Soybean loopers are the dominant caterpillar species occurring over a multi state area of the southeastern United States. Several states, including Arkansas, Georgia and the Carolinas are all experiencing looper outbreaks. I observed my first soybean field with treatable levels of loopers in Baldwin county on 8/26. Based on what is happening over a large area, Alabama growers need to be very alert for looper outbreaks.
Soybean loopers may occur at damaging levels in soybeans, peanuts, or late maturing cotton fields. Looper eggs are deposited on the underside of leaves in the lower part of the crop canopy. The tiny, hair like, early instar larvae can go undetected for several days. As they mature they move up the plant canopy with their defoliation. Therefore, the foliage loss is often unnoticeable for a week or more. A high percent of the total foliage consumed is during the last 3-4 days of the larval cycle. I have always considered somewhere between 5 and 8 larvae per row foot as an economic level. The amount of canopy available in a crop like soybeans would have some bearing on the economic threshold. I will have to depend on my entomology friends to set a sweep net threshold for drill soybeans. I’ll be checking around for that threshold since late planted drill beans behind wheat may be at the greatest risk.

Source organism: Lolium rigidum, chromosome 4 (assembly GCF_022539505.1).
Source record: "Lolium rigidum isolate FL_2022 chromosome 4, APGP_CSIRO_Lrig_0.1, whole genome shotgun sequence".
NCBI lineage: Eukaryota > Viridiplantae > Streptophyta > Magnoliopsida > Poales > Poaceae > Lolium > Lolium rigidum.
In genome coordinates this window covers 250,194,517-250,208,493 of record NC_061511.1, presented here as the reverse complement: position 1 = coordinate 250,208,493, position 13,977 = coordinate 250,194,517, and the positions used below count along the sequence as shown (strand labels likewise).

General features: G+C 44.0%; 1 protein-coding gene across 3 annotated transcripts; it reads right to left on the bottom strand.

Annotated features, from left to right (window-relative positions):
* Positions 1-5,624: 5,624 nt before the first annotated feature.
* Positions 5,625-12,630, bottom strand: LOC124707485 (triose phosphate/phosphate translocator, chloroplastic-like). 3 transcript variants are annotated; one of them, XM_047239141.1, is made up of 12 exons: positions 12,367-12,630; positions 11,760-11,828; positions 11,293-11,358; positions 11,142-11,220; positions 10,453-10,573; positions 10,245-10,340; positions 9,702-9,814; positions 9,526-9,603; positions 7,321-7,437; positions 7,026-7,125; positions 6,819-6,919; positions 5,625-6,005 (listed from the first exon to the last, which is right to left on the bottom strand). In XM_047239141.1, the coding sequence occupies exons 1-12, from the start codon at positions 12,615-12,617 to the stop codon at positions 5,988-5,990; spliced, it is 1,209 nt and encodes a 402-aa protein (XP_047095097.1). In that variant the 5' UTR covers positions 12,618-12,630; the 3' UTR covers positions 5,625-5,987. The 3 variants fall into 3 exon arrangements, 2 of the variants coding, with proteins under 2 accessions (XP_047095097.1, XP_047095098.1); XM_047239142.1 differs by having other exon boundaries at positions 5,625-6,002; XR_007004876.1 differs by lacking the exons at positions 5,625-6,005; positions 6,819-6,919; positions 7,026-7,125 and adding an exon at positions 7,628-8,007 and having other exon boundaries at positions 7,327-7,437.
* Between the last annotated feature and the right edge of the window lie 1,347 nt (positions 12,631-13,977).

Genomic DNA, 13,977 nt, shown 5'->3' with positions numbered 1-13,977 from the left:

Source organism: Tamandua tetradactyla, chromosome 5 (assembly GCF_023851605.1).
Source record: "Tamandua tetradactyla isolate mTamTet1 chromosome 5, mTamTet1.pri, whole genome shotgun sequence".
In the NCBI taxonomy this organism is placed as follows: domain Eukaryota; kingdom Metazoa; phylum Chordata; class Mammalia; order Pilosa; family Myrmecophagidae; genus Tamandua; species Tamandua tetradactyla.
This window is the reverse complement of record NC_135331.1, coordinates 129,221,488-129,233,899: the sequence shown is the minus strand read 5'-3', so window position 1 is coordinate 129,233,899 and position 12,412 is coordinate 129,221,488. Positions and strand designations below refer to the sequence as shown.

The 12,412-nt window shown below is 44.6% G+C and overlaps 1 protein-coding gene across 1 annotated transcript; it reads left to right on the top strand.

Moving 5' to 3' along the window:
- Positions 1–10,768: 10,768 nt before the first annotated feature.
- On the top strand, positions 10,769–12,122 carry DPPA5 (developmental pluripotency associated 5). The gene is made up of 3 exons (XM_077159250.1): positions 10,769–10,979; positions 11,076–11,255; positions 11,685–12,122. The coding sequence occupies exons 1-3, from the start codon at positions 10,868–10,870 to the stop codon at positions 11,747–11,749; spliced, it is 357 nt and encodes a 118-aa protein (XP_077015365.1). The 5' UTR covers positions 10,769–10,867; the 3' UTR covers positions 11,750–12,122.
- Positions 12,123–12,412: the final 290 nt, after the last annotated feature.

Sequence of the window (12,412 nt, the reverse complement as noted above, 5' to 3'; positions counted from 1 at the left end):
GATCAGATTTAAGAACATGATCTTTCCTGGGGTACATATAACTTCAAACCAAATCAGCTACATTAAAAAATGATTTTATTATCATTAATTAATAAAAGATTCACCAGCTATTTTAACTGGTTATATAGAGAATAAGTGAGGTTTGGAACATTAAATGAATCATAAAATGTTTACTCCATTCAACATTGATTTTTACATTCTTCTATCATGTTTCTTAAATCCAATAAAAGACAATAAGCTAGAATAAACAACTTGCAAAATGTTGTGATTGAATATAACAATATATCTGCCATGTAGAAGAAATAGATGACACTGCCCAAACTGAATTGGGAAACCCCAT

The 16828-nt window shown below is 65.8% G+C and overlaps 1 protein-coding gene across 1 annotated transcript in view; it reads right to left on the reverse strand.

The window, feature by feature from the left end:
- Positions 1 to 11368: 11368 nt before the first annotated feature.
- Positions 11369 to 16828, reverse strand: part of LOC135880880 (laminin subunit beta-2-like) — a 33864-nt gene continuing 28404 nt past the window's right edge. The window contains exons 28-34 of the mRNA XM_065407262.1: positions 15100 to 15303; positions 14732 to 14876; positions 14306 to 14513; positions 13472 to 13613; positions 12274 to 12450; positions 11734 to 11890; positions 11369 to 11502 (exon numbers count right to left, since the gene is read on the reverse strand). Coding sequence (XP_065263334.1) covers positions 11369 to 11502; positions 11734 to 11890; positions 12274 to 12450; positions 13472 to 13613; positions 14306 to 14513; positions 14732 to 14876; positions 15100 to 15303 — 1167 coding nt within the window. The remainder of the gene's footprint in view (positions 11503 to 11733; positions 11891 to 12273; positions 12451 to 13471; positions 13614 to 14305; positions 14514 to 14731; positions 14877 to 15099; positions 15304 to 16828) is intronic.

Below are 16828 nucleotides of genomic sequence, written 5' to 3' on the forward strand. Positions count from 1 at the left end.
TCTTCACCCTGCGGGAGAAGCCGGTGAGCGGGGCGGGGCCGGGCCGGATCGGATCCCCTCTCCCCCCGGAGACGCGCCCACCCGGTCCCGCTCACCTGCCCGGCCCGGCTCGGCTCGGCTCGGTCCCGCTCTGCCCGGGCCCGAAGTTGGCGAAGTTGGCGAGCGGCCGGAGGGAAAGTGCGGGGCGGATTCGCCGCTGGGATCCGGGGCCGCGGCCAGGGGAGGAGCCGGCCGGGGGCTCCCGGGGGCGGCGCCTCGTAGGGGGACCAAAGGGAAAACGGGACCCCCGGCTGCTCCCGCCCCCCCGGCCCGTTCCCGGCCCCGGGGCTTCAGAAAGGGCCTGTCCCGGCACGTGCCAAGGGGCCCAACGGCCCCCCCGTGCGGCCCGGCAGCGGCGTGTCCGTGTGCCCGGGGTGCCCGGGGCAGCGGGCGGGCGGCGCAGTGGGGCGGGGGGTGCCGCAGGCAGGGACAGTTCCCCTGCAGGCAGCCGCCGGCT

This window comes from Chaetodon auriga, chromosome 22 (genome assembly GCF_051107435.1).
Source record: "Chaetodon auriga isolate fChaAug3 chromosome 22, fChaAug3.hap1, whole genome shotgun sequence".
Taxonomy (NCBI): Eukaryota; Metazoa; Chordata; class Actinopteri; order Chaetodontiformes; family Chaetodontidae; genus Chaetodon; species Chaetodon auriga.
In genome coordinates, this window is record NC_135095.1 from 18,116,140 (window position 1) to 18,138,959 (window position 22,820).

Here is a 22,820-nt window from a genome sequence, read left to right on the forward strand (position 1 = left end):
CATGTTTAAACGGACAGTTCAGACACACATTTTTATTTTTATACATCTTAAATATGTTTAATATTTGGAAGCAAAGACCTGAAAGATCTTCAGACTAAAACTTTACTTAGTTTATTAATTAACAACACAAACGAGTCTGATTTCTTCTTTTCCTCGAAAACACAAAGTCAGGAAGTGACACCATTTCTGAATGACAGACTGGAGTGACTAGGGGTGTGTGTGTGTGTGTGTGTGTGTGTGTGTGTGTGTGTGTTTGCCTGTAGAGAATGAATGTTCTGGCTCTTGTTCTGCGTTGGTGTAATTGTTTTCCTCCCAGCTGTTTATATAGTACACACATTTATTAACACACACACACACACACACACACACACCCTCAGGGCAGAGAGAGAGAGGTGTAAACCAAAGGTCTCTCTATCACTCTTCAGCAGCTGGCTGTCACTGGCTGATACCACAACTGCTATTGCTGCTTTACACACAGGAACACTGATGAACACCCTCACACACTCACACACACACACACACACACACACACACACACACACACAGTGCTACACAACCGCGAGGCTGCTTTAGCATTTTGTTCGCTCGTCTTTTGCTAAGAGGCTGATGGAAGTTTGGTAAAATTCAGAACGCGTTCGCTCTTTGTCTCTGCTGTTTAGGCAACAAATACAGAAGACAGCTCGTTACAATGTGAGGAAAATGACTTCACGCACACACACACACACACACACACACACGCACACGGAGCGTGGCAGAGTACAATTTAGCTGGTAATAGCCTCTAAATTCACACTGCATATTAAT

Insecticides that work well on soybean looper are: Steward, Intrepid, Tracer, and recently labeled Belt. Both Diamond and Dimilin (Insect Growth Regulators) also give adequate to good suppression. Products like pyrethroids, Lannate, Larvin, Sevin, Lorsban and methyl parathion do not give measurable control of soybean loopers in Alabama.